What we have here, it seems, is a failure to communicate

A federal grand jury has indicted Umar Farouk Abdulmutallab on charges that he tried to blow up Detroit-bound Flight 253. There are six counts against the 23-year-old Nigerian, the most serious being the attempted use of a weapon of mass destruction, which potentially carries a life sentence. The terrorist group Al-Qaida in the Arabian Peninsula (AQAP) has claimed responsibility for the attack; the AQAP said that Abdulmutallab coordinated with group members.


American authorities knew for some time of the terrorist ties of a Nigerian man linked to Al-Qaida who tried to blow up a passenger jet before it landed in Detroit.

The son of a prominent Nigerian is charged with trying to destroy a transatlantic jet on Christmas Day. The suspect, 23-year-old Umar Farouk Abdulmutallab, say authorities, attempted to detonate explosives that had been sewn into his underpants and to destroy a Northwest Airlines passenger jet from Amsterdam as it landed in Detroit.

The attempt has opened up another chapter in airborne terrorist threats. The episode also exposed embarrassing deficiencies to communicate intelligence among agencies, leading to what President Obama has since called a “systemic failure.”

Indeed. There were more red flags being waved in this episode than at a parade in Beijing.

The accused man has since reportedly informed investigators that he was trained and equipped in Yemen by a group affiliated with Al-Qaida. The unclassified report just released by the Obama Administration has acknowledged that intelligence officials knew that Al-Qaida in the Arabian Peninsula (AQAP) wanted to attack the U.S. The British home secretary has noted the Nigerian had been placed on a U.K. watch list and was barred from entering Britain in 2009. Such information is routinely shared with U.S. authorities

The father of the accused had gone to the U.S. Embassy in Nigeria to warn officials that his son was becoming radicalized. It turned out that Nigerian officials brought the father directly to the CIA station chief in Abuja on Nov. 19. The suspect was placed on a watch list maintained by the U.S. National Counterterrorism Center. However Abdulmutallab’s visa to the U.S. wasn’t revoked, nor was he placed on the “no-fly” list.

There were plenty of other reasons, made especially clear in hindsight, to be suspicious: The suspect apparently paid cash, bought a one-way ticket and had no checked luggage for what was supposed to be an extended stay.

Abdulmutallab has since been charged with trying to destroy an aircraft “with a weapon of mass destruction,” He has reportedly admitted that his device was acquired in Yemen along with instructions on its use. A so-called weapon of mass destruction need not be a nuclear, biological or chemical weapon; it is defined as such because of its potential effects. Had the Detroit-bound aircraft blown up, the casualties in the air and on the ground might have have exceeded the total during the attacks of Sept. 11, 2001.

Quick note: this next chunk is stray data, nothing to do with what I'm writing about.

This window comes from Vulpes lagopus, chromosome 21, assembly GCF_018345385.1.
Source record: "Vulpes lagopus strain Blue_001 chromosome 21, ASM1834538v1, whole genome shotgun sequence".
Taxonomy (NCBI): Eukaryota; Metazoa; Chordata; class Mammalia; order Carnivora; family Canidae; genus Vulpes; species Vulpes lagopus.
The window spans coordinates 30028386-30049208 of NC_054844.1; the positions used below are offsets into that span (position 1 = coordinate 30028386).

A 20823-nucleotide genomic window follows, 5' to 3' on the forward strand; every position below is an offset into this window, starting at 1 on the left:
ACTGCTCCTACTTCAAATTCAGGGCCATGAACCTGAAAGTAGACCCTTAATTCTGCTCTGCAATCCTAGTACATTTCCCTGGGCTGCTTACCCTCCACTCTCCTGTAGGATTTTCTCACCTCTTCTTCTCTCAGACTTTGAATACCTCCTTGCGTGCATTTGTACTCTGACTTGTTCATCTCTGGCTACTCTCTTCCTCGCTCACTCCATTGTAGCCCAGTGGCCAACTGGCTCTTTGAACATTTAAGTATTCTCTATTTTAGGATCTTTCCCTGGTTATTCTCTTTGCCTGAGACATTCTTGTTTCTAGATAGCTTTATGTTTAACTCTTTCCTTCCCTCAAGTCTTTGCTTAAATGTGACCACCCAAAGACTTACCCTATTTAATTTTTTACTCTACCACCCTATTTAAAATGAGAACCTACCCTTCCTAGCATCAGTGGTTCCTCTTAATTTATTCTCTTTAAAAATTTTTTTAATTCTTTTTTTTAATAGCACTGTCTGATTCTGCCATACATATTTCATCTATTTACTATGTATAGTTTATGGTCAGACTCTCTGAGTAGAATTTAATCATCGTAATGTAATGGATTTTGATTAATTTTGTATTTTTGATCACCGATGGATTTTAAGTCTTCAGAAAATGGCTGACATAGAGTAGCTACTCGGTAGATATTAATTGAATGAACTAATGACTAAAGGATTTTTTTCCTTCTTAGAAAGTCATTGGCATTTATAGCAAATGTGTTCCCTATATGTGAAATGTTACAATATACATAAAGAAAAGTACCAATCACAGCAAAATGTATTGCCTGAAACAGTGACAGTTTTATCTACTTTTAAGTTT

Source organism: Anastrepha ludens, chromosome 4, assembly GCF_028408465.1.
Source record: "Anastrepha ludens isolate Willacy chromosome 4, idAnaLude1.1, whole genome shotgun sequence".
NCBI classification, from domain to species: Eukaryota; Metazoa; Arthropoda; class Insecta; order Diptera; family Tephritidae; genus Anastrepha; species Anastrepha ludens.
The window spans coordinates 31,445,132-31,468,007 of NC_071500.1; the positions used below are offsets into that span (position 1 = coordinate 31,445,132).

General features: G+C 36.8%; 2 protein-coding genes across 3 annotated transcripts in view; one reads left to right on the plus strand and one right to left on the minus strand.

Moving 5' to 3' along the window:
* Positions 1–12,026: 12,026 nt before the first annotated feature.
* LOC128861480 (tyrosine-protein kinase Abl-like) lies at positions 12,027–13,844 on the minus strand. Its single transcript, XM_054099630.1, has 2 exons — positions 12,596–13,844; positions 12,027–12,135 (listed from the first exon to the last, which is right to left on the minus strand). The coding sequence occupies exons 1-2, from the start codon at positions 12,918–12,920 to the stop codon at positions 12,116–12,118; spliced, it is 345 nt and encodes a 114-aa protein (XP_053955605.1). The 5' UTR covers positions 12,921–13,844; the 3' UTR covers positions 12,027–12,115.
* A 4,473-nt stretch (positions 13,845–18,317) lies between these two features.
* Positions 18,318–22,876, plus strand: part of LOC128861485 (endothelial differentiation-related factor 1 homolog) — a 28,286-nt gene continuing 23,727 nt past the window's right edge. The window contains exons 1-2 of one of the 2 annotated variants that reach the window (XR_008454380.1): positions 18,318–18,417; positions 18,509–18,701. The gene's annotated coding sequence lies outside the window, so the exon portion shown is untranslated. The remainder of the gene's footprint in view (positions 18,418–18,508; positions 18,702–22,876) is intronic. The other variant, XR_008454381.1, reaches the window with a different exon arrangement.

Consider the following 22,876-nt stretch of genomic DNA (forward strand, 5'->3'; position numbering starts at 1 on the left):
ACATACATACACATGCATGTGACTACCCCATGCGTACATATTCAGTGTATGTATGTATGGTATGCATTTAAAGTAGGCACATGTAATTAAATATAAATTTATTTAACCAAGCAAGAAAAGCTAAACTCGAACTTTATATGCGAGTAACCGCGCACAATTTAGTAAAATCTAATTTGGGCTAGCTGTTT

Failure to Connect the Dots

Much of the U.S. embarrassment stems from the fact that intelligence reporting in December about possible terrorist plots was not quickly shared quickly among relevant agencies, resulting in a tangled web of missed opportunities. The intelligence received at the time was interpreted as a garbled stream of information about a possible holiday-period plot against the U.S, originating in Pakistan. The State Dept. said that warnings about Abdulmutallab were made to U.S. counterterrorist agencies on November 20.

According to a necessarily anonymous intelligence official, if the “bits and pieces” of information been properly knitted together, the alleged attacker could have been placed on the no-fly list. “As everybody knows, terrorists often speak in coded language, especially when they think their communications might be intercepted… there were, to put it mildly, virtually no details at all. That happens.”

John Brennan, the assistant to the president for homeland security and counterterrorism remarked in early January: “There was no piece of intelligence that said, ‘This guy’s a terrorist. He’s going to get on a plane.’ No, not whatsoever.”

That is no doubt true. Still, as early as August, telephone intercepts alerted the CIA that someone called “the Nigerian” was involved in a planned attack. In November, the suspect’s father contacted the U.S. Embassy in Nigeria to warn officials about his son’s radical associations and noted that he had disappeared. As noted, the Border Agency in the U.K. rejected the suspect’s visa request to visit in May 2009. Abdulmutallab traveled from Lagos to Amsterdam to Detroit; by the time he reached Amsterdam, he had apparently been flagged in the U.S. consular database as being on the terrorist watch list.

And the long trail doesn’t end there. Reports have emerged of a high-level intelligence briefing in October 2009 warning of a new Al-Qaida tactic of hiding a bomb in an attacker’s underwear. A similar bomb had already been employed in August 2009, when there was an unsuccessful assassination attempt by an AQAP terrorist against Saudi Arabia’s director of counterterrorism, Prince Mohammed bin Nayef.